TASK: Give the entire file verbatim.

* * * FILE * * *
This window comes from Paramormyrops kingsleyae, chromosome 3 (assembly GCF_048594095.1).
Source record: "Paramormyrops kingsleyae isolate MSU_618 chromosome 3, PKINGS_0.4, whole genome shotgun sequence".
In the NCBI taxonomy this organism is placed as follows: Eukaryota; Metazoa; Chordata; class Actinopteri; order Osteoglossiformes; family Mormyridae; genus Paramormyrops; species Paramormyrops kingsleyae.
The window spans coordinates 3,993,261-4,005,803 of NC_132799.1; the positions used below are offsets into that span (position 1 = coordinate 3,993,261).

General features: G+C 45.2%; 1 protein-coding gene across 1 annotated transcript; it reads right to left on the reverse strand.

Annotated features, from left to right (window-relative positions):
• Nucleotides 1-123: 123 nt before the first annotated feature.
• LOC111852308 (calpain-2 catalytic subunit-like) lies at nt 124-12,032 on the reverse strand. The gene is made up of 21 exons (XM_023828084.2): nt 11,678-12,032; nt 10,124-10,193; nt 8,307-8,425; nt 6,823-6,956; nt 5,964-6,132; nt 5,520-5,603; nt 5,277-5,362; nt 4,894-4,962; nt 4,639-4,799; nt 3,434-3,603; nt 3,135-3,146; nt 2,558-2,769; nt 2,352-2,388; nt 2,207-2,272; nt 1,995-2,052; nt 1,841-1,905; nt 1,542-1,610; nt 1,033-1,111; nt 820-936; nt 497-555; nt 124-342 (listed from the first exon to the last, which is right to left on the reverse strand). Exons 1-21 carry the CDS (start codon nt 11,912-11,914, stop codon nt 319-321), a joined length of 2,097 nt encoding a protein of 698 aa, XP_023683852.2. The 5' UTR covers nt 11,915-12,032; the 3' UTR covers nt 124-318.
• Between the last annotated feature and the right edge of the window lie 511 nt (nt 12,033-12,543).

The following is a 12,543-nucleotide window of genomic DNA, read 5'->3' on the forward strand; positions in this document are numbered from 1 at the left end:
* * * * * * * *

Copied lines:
This window comes from Paramormyrops kingsleyae, chromosome 3 (assembly GCF_048594095.1).
Source record: "Paramormyrops kingsleyae isolate MSU_618 chromosome 3, PKINGS_0.4, whole genome shotgun sequence".
In the NCBI taxonomy this organism is placed as follows: Eukaryota; Metazoa; Chordata; class Actinopteri; order Osteoglossiformes; family Mormyridae; genus Paramormyrops; species Paramormyrops kingsleyae.
The window spans coordinates 3,993,261-4,005,803 of NC_132799.1; the positions used below are offsets into that span (position 1 = coordinate 3,993,261).

General features: G+C 45.2%; 1 protein-coding gene across 1 annotated transcript; it reads right to left on the reverse strand.

Annotated features, from left to right (window-relative positions):
• Nucleotides 1-123: 123 nt before the first annotated feature.
• LOC111852308 (calpain-2 catalytic subunit-like) lies at nt 124-12,032 on the reverse strand. The gene is made up of 21 exons (XM_023828084.2): nt 11,678-12,032; nt 10,124-10,193; nt 8,307-8,425; nt 6,823-6,956; nt 5,964-6,132; nt 5,520-5,603; nt 5,277-5,362; nt 4,894-4,962; nt 4,639-4,799; nt 3,434-3,603; nt 3,135-3,146; nt 2,558-2,769; nt 2,352-2,388; nt 2,207-2,272; nt 1,995-2,052; nt 1,841-1,905; nt 1,542-1,610; nt 1,033-1,111; nt 820-936; nt 497-555; nt 124-342 (listed from the first exon to the last, which is right to left on the reverse strand). Exons 1-21 carry the CDS (start codon nt 11,912-11,914, stop codon nt 319-321), a joined length of 2,097 nt encoding a protein of 698 aa, XP_023683852.2. The 5' UTR covers nt 11,915-12,032; the 3' UTR covers nt 124-318.
• Between the last annotated feature and the right edge of the window lie 511 nt (nt 12,033-12,543).

The following is a 12,543-nucleotide window of genomic DNA, read 5'->3' on the forward strand; positions in this document are numbered from 1 at the left end: